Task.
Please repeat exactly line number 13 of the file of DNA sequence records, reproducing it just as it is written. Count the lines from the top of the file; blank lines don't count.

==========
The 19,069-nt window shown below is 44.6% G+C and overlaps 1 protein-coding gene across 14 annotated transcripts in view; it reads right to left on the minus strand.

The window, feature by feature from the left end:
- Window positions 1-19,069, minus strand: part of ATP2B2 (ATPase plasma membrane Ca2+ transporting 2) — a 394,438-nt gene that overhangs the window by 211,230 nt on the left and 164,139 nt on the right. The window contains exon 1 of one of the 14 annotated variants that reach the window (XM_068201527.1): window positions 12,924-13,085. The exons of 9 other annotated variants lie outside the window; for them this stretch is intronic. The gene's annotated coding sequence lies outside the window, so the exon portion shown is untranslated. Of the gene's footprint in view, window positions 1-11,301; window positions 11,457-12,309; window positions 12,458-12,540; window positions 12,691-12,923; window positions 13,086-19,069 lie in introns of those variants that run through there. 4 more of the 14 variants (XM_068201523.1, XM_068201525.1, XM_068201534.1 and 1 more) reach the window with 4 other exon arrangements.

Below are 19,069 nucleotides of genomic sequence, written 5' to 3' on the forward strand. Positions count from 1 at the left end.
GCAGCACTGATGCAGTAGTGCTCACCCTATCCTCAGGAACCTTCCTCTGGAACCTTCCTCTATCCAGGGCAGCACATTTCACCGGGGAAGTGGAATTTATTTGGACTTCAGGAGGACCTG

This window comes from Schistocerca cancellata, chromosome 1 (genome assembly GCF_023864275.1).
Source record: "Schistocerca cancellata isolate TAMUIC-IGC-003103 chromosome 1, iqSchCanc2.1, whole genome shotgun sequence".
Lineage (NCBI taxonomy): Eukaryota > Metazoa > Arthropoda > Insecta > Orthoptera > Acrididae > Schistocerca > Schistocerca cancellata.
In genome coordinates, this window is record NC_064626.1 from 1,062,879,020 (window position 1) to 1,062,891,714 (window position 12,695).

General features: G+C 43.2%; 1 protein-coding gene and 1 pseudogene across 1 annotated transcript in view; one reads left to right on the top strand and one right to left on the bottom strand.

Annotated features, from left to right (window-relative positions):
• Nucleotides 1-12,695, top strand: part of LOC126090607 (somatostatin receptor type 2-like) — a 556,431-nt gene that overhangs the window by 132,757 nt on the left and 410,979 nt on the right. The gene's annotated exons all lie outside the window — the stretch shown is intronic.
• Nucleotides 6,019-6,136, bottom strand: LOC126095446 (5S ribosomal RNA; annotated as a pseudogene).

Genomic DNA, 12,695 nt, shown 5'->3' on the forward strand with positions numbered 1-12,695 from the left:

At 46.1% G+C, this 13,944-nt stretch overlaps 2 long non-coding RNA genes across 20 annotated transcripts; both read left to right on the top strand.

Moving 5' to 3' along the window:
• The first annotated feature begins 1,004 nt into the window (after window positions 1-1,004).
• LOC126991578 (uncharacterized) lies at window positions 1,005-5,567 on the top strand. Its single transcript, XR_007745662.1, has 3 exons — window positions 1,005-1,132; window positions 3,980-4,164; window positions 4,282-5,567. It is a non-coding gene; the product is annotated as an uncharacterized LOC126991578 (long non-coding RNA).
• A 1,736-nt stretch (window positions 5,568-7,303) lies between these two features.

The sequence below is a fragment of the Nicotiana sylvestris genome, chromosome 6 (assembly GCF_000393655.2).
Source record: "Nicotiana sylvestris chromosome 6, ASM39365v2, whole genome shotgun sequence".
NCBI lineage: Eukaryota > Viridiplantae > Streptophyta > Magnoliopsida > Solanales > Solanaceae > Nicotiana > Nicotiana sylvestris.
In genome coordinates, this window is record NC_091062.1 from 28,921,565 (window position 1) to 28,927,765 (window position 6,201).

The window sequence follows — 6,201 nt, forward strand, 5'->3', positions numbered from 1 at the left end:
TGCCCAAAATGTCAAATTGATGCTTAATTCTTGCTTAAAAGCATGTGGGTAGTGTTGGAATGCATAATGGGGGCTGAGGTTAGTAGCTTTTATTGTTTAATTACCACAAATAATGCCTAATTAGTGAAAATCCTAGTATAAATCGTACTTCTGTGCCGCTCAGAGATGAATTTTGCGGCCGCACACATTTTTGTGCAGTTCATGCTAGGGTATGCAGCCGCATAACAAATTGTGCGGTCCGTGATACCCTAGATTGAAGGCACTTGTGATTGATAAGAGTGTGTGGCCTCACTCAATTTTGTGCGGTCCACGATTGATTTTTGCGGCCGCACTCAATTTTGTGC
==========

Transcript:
• Nucleotides 6,019-6,136, bottom strand: LOC126095446 (5S ribosomal RNA; annotated as a pseudogene).